Robin T. Lakoff, 1975. Language and woman’s place. New York: Harper & Row.

Ronald W. Langacker, 1987. Foundations of cognitive grammar. Volume 1: Theoretical prerequisites. Stanford, Calif.: Stanford University Press.

LIWC, Inc., 2007. “The LIWC2007 application,” at http://www.liwc.net/liwcdescription.php, accessed 18 March 2013.

Andrew McCallum, Xuerui Wang, and Andrés Corrada–Emmanuel, 2007. “Topic and role discovery in social networks with experiments on Enron and academic e–mail,” Journal of Artificial Intelligence Research, volume 30, number 1, pp. 249–272.
http://dx.doi.org/10.1613/jair.2229, accessed 26 August 2013.

Peter Mühlhäusler and Rom Harré, 1990. Pronouns and people: The linguistic construction of social and personal identity. Oxford: Basic Blackwell.

Anthony Mulac, 2006. “The gender–linked language effect: Do language differences really make a difference?” In: Kathryn Dindia and Daniel J. Canary (editors). Sex differences and similarities in communication. Second edition. Mahwah, N.J.: Lawrence Erlbaum Associates, pp. 211–231.

Anthony Mulac, John M. Wiemann., Sally J. Wiedemann., and Toni W. Gibson, 1988. “Male/female language differences and effects in same–sex and mixed–sex dyads: The gender–linked language effect,” Communication Monographs, volume 55, number 4, pp. 315–335.
http://dx.doi.org/10.1080/03637758809376175, accessed 26 August 2013.

Mor Naaman, Jeffrey Boase, and Chih–Hui Lai, 2010. “Is it really about me? Message content in social awareness streams,” CSCW ’10: Proceedings of the 2010 ACM Conference on Computer Supported Cooperative Work, pp. 189–192.
http://dx.doi.org/10.1145/1718918.1718953, accessed 26 August 2013.

Lisa Nakamura, 2002. Cybertypes: Race, ethnicity, and identity on the Internet. New York: Routledge.

John C. Paolillo, 1999. “The virtual speech community: Social network and language variation in IRC,” Journal of Computer–Mediated Communication, volume 4, number 4, at http://onlinelibrary.wiley.com/doi/10.1111/j.1083-6101.1999.tb00109.x/full, accessed 26 August 2013.
http://dx.doi.org/10.1111/j.1083-6101.1999.tb00109.x, accessed 26 August 2013.

Victor Savicki, Merle Kelley, and Erica Oesterreich, 1997. “Effects of instructions on computer–mediated communication in single or mixed–gender small task groups,” Computers in Human Behavior, volume 14, number 1, pp. 163–180.
http://dx.doi.org/10.1016/S0747-5632(97)00038-1, accessed 26 August 2013.

John R. Searle, 1969. Speech acts: An essay in the philosophy of language. Cambridge: Cambridge University Press.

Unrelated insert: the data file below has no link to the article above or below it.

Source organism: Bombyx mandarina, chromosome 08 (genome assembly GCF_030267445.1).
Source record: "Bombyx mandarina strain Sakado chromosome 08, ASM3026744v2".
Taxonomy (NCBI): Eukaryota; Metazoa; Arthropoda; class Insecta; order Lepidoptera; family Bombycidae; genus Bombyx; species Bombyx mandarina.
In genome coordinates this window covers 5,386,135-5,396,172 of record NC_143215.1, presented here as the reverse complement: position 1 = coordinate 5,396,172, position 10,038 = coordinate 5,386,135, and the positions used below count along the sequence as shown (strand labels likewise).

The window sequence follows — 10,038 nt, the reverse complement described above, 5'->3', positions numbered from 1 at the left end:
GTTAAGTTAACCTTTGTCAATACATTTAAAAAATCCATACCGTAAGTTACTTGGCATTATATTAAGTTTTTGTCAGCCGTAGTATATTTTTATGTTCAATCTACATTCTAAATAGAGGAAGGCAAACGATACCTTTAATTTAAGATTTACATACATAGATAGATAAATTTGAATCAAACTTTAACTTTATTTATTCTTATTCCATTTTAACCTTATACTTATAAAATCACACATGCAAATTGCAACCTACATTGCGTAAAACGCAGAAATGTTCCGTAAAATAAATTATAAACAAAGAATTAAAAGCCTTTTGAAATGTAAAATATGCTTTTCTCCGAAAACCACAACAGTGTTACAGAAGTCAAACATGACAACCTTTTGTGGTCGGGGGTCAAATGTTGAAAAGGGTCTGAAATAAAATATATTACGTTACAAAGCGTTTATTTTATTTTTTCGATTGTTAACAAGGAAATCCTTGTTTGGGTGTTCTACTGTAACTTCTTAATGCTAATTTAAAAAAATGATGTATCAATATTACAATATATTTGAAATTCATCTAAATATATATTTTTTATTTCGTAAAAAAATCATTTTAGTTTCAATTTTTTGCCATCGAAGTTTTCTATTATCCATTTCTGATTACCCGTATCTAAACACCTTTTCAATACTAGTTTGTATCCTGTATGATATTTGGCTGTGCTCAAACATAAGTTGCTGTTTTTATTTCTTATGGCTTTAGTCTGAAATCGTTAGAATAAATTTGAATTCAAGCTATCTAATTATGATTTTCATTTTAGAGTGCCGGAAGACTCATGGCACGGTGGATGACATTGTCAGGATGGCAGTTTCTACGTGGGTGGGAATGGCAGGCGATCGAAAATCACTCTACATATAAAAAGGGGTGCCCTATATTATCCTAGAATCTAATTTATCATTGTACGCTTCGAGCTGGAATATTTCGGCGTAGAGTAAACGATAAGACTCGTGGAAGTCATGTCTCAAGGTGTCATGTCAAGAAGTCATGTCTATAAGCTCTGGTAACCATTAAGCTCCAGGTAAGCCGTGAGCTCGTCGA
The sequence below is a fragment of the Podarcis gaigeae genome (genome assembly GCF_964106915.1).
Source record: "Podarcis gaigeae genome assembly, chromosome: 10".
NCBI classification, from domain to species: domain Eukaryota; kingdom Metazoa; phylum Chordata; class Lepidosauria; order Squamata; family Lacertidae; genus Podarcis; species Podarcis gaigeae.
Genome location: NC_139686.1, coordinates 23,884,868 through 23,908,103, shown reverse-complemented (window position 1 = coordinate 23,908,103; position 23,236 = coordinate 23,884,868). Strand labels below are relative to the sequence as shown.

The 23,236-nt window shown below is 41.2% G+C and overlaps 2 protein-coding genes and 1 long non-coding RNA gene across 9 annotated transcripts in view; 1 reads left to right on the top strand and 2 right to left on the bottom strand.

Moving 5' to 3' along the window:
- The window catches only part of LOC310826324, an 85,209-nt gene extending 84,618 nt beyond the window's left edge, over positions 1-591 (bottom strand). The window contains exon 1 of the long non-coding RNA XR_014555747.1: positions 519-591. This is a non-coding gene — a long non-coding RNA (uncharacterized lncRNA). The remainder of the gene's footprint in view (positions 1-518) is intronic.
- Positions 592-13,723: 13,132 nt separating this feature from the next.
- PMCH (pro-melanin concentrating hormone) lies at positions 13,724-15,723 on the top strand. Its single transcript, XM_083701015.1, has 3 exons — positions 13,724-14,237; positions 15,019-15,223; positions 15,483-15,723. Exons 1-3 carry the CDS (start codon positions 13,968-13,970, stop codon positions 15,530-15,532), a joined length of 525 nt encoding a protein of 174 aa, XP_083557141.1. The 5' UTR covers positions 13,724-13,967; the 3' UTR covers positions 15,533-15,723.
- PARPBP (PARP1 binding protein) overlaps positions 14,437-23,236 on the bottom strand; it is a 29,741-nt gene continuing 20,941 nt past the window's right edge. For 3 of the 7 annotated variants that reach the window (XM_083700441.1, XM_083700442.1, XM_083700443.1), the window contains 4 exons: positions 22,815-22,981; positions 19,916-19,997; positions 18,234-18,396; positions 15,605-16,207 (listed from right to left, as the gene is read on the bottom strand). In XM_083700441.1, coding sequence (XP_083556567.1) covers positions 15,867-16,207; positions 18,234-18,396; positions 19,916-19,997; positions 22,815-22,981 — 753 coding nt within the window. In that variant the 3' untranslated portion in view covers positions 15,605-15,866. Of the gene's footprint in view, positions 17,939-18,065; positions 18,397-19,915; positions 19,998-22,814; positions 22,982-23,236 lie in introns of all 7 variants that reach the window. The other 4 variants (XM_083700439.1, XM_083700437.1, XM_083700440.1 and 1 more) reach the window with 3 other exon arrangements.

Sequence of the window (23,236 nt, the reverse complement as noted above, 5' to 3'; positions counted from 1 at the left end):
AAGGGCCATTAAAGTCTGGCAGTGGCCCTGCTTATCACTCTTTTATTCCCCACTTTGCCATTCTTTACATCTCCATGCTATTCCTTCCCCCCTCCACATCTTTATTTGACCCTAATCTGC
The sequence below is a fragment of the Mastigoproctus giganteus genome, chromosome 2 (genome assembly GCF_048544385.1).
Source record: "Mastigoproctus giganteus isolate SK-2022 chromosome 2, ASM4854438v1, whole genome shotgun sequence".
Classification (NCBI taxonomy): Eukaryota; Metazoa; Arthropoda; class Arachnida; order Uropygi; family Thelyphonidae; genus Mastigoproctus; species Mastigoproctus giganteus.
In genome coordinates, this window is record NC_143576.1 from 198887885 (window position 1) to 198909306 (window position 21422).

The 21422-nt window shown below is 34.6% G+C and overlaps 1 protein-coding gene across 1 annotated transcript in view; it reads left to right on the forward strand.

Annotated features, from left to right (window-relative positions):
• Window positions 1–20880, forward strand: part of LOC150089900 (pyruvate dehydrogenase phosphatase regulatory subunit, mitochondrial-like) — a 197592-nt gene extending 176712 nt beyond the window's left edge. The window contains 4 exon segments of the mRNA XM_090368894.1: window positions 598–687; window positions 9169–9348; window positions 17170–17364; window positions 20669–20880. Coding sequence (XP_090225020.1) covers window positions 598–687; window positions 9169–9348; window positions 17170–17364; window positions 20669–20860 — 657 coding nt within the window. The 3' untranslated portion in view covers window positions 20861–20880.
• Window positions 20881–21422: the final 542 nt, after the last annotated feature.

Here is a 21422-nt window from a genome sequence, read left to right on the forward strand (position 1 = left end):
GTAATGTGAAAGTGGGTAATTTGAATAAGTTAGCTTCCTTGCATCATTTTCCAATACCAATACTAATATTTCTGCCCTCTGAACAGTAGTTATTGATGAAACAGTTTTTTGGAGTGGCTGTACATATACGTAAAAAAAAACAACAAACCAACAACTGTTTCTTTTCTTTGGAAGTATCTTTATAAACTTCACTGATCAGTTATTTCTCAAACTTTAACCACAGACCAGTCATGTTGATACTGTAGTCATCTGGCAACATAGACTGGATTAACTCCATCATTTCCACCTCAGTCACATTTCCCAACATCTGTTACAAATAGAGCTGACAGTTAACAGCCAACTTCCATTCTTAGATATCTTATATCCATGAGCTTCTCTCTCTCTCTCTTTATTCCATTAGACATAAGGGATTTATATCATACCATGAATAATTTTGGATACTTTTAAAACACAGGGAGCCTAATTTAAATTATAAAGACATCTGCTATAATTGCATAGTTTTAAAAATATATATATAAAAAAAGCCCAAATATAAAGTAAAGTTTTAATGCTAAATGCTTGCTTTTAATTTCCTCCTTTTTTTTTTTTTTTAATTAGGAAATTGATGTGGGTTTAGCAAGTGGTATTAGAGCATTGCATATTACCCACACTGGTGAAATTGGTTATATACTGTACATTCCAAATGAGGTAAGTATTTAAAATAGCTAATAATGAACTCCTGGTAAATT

Alan Sillars, Wesley Shellen, Anne McIntosh, and Maryann Pomegranate, 1997. “Relational characteristics of language: Elaboration and differentiation in marital conversations,” Western Journal of Communication, volume 61, number 4, pp. 403–422.
http://dx.doi.org/10.1080/10570319709374587, accessed 26 August 2013.

Cornelis Stoffel, 1901. Intensives and down–toners; A study in English adverbs. Heidelberg: C. Winter’s Universitätsbuchhandlung.

Diane F. Witmer and Sandra Lee Katzman, 1997. “On–line smiles: Does gender make a difference in the use of graphic accents?” Journal of Computer–Mediated Communication, volume 2, number 4, at http://onlinelibrary.wiley.com/doi/10.1111/j.1083-6101.1997.tb00192.x/full, accessed 26 August 2013.
http://dx.doi.org/10.1111/j.1083-6101.1997.tb00192.x, accessed 26 August 2013.

Alecia Wolf, 2000. “Emotional expression online: Gender differences in emoticon use,” CyberPsychology & Behavior, volume 3, number 5, pp. 827–833.
http://dx.doi.org/10.1089/10949310050191809, accessed 26 August 2013.


Editorial history

Received 22 March 2013; accepted 21 August 2013.

Creative Commons License
“Effects of gender and tie strength on Twitter interactions” by Funda Kivran–Swaine, Samuel Brody, and Mor Naaman is licensed under a Creative Commons Attribution–NonCommercial–NoDerivs 3.0 Unported License.

Effects of gender and tie strength on Twitter interactions
by Funda Kivran–Swaine, Samuel Brody, and Mor Naaman.
First Monday, Volume 18, Number 9 - 2 September 2013

A Great Cities Initiative of the University of Illinois at Chicago University Library.

© First Monday, 1995-2016.